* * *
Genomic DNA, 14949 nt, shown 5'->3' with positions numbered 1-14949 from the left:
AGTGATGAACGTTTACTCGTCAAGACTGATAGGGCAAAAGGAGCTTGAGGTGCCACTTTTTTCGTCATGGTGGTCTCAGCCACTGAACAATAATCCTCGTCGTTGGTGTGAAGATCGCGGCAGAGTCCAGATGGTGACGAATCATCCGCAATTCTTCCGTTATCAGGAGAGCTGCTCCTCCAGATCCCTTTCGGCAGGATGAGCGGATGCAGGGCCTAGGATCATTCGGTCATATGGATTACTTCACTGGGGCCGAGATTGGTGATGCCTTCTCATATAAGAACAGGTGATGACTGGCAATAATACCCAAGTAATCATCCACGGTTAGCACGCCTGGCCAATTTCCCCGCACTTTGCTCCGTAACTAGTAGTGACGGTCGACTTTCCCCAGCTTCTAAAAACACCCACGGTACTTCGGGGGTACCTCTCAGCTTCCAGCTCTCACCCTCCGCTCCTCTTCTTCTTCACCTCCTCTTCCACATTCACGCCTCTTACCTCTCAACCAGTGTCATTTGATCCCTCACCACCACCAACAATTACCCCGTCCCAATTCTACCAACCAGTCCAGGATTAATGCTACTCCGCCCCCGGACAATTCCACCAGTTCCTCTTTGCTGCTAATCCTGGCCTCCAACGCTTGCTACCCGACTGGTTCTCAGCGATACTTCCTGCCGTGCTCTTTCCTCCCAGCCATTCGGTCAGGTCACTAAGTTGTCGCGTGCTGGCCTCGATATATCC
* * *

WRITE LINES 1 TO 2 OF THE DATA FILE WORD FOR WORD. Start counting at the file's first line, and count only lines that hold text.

Genomic DNA, 14949 nt, shown 5'->3' with positions numbered 1-14949 from the left:
AGTGATGAACGTTTACTCGTCAAGACTGATAGGGCAAAAGGAGCTTGAGGTGCCACTTTTTTCGTCATGGTGGTCTCAGCCACTGAACAATAATCCTCGTCGTTGGTGTGAAGATCGCGGCAGAGTCCAGATGGTGACGAATCATCCGCAATTCTTCCGTTATCAGGAGAGCTGCTCCTCCAGATCCCTTTCGGCAGGATGAGCGGATGCAGGGCCTAGGATCATTCGGTCATATGGATTACTTCACTGGGGCCGAGATTGGTGATGCCTTCTCATATAAGAACAGGTGATGACTGGCAATAATACCCAAGTAATCATCCACGGTTAGCACGCCTGGCCAATTTCCCCGCACTTTGCTCCGTAACTAGTAGTGACGGTCGACTTTCCCCAGCTTCTAAAAACACCCACGGTACTTCGGGGGTACCTCTCAGCTTCCAGCTCTCACCCTCCGCTCCTCTTCTTCTTCACCTCCTCTTCCACATTCACGCCTCTTACCTCTCAACCAGTGTCATTTGATCCCTCACCACCACCAACAATTACCCCGTCCCAATTCTACCAACCAGTCCAGGATTAATGCTACTCCGCCCCCGGACAATTCCACCAGTTCCTCTTTGCTGCTAATCCTGGCCTCCAACGCTTGCTACCCGACTGGTTCTCAGCGATACTTCCTGCCGTGCTCTTTCCTCCCAGCCATTCGGTCAGGTCACTAAGTTGTCGCGTGCTGGCCTCGATATATCC